The campaign was highly successful in positively changing staff behaviour by empowering them to reset their own passwords, thus achieving its goals of accelerating staff enrolment and reducing the number of staff calling the help desk for password resets.



Before the campaign launched, the overstretched IT team typically received 1,800 calls per month, with password resets being one of the Top 10 call types. The IT team estimated that each reset request would usually take 5 minutes, meaning that successful adoption of the new Password Reset system could potentially save up to 150 hours of valuable IT time per month. Despite the IT team’s previous efforts to communicate the benefits of their new system, enrolments had remained low. In one year, they had achieved only 700 enrolments (28% of their user base), and they projected that it would take four years to reach their target.

By the end of the three month long “Feel Epic” campaign, enrolment numbers had increased by 214% to reach 1,402 staff members and this number continues to grow. 70% of the workforce is fully enrolled.  

 Lastly, the campaign has positively changed internal perceptions of the communications team and their value, opening a gateway to more collaborative working partnerships across the organisation.

island awaits.jpg

Winter Book List

I have recently been asked a few times to update my book list. This is only about 7 months old so there will be many books missing as its not an extensive list of all the books I have read over the years. 

There is no friend as loyal as a book.
— Ernest Hemingway


Daring Greatly: How the Courage to Be Vulnerable Transforms the Way We Live, Love, Parent, and Lead - Brené Brown

The Icarus Deception – Seth Godin

Slay In Your Lane - Yomi Adegoke and Elizabeth Uviebinené

Legacy – James Kerr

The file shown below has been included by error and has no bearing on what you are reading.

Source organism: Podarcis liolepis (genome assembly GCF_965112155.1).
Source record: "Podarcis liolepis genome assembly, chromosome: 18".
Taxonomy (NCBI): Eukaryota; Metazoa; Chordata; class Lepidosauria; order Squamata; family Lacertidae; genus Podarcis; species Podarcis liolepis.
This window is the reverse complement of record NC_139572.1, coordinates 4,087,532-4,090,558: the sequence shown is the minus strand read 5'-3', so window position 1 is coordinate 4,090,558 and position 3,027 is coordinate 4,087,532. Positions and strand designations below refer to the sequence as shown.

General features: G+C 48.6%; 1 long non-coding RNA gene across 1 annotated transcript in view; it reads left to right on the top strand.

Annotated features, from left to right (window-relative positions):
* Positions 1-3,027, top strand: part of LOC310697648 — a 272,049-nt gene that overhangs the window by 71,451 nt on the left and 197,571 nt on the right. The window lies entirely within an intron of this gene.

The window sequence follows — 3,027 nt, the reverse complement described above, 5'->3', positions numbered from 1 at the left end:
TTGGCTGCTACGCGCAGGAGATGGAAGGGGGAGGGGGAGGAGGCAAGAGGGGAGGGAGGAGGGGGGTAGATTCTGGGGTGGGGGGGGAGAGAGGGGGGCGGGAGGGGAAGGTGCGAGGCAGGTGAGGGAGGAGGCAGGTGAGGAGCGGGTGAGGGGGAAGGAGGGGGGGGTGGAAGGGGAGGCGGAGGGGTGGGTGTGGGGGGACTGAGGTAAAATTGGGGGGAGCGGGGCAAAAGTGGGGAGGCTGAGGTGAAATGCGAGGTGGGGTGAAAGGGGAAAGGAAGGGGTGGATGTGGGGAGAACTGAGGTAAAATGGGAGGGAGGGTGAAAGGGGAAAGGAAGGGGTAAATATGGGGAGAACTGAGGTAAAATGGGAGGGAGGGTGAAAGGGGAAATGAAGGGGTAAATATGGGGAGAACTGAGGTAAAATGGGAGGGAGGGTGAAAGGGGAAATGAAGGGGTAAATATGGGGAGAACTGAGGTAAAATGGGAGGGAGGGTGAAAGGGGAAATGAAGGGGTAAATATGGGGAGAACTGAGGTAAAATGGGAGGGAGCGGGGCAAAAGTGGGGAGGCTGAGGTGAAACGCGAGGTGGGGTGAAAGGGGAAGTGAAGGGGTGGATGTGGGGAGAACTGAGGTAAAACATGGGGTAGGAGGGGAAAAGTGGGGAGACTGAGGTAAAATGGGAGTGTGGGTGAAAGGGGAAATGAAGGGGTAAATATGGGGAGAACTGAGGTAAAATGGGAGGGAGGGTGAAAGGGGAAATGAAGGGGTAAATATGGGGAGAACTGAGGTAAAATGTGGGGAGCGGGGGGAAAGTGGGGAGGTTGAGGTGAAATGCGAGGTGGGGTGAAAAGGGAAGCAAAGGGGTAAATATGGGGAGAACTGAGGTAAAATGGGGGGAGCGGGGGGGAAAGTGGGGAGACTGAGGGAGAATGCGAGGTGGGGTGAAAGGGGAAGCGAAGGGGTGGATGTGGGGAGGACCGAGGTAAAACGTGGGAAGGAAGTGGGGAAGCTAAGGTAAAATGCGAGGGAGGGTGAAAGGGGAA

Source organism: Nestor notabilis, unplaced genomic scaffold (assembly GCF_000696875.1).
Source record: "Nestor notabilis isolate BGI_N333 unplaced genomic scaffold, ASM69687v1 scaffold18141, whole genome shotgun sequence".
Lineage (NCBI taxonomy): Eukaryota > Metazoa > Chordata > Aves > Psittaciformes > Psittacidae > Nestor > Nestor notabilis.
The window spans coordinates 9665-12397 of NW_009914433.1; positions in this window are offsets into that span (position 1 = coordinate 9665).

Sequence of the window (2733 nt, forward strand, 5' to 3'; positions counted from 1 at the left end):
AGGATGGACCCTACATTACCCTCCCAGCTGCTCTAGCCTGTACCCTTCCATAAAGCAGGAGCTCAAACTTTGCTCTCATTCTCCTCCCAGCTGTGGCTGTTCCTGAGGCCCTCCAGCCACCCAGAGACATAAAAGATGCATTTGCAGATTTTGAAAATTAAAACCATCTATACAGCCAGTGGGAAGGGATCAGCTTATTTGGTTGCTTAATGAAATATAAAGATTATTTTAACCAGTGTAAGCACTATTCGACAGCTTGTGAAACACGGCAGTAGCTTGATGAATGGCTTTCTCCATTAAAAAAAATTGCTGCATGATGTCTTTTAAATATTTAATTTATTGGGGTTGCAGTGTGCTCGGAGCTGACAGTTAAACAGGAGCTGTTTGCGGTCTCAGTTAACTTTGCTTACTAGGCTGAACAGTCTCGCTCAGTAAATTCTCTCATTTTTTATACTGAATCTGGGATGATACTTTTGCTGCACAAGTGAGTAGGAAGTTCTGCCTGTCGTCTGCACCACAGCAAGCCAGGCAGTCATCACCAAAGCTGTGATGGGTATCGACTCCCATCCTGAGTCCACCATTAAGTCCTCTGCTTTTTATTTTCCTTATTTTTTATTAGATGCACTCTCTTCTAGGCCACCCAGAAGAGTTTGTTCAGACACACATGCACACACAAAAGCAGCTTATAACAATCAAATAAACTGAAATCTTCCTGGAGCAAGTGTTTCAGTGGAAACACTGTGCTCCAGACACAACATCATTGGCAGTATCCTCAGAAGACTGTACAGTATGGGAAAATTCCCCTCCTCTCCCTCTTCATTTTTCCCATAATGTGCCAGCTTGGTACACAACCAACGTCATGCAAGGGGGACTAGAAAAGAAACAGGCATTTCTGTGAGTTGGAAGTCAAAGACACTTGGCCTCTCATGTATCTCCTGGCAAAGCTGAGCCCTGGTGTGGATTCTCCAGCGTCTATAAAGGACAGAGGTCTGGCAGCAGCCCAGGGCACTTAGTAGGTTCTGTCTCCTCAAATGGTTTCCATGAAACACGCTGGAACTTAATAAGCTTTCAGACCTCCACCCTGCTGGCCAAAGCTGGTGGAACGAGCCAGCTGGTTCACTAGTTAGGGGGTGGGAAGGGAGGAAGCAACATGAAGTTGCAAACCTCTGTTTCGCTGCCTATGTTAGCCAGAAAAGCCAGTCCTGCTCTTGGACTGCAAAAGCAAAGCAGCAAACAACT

If you think of physical conditioning, technical understanding and tactical appreciation as forming three legs,’ Wayne Smith tells writer Gregor Paul, ‘the stool isn’t balanced unless you have psychological strength as well.
— James Kerr, Legacy

The last Black Unicorn – Tiffany Haddish

Linchpin: Are you Indispensable – Seth Godin

If I Could Tell You Just One Thing...: Encounters with Remarkable People and Their Most Valuable Advice – Richard Reed

The Power of Habit: Why We Do What We Do in Life and Business-   Charles Duhigg

The Thank You Economy - Gary Vaynerchuk

Poke the Box – Seth Godin

Start with why – Simon Sinek

Crushing It – Gary Vaynerchuk

Any company that gets so complacent it thinks everything is “fine” deserves to go out of business—it literally means its leaders have stopped caring. A competitive company is always on the offense. Always. Always. Always.
— Gary Vaynerchuk, The Thank You Economy

Year of Yes- Shonda Rhimes

Born a Crime, Stories from a South African Childhood – Trevor Noah

Lean in: Women, work and the will to lead – Sheryl Sandberg

You Are a Badass at Making Money: Master the Mindset of Wealth – Jen Sincero

The Thank You Economy – Gary Vanyerchuck

We're Going to Need More Wine: Stories That Are Funny, Complicated, and True- Gabrielle Union

Your world is only as small as you make it.
— Gabrielle Union, We're Going to Need More Wine

In Progress

Becoming – Michelle Obama

Beyond the Babble: Leadership Communication that Drives Results - Bob Matha and Macy Boehm

Principles – Ray Daillio

Man’s Search for meaning – Viktor E.Frankl

Shoe Dog – Phil Knight